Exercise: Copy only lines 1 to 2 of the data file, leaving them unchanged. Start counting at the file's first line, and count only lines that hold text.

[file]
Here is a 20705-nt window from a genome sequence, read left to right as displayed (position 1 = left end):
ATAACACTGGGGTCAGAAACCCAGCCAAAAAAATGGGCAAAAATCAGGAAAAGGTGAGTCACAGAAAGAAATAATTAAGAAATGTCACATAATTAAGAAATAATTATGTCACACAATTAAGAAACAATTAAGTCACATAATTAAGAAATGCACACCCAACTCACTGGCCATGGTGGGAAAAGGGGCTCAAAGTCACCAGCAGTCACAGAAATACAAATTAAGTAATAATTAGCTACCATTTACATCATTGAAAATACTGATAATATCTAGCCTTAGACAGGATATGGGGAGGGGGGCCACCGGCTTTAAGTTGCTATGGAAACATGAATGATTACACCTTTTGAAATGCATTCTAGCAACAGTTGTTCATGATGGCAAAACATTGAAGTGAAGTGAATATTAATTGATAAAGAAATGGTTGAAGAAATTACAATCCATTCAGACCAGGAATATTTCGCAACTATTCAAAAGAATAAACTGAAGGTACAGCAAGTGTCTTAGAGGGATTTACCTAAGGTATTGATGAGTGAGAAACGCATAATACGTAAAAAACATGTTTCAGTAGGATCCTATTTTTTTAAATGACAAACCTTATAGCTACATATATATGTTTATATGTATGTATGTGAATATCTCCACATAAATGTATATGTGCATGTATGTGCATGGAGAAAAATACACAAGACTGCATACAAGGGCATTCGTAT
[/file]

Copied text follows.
Here is a 20705-nt window from a genome sequence, read left to right as displayed (position 1 = left end):
ATAACACTGGGGTCAGAAACCCAGCCAAAAAAATGGGCAAAAATCAGGAAAAGGTGAGTCACAGAAAGAAATAATTAAGAAATGTCACATAATTAAGAAATAATTATGTCACACAATTAAGAAACAATTAAGTCACATAATTAAGAAATGCACACCCAACTCACTGGCCATGGTGGGAAAAGGGGCTCAAAGTCACCAGCAGTCACAGAAATACAAATTAAGTAATAATTAGCTACCATTTACATCATTGAAAATACTGATAATATCTAGCCTTAGACAGGATATGGGGAGGGGGGCCACCGGCTTTAAGTTGCTATGGAAACATGAATGATTACACCTTTTGAAATGCATTCTAGCAACAGTTGTTCATGATGGCAAAACATTGAAGTGAAGTGAATATTAATTGATAAAGAAATGGTTGAAGAAATTACAATCCATTCAGACCAGGAATATTTCGCAACTATTCAAAAGAATAAACTGAAGGTACAGCAAGTGTCTTAGAGGGATTTACCTAAGGTATTGATGAGTGAGAAACGCATAATACGTAAAAAACATGTTTCAGTAGGATCCTATTTTTTTAAATGACAAACCTTATAGCTACATATATATGTTTATATGTATGTATGTGAATATCTCCACATAAATGTATATGTGCATGTATGTGCATGGAGAAAAATACACAAGACTGCATACAAGGGCATTCGTAT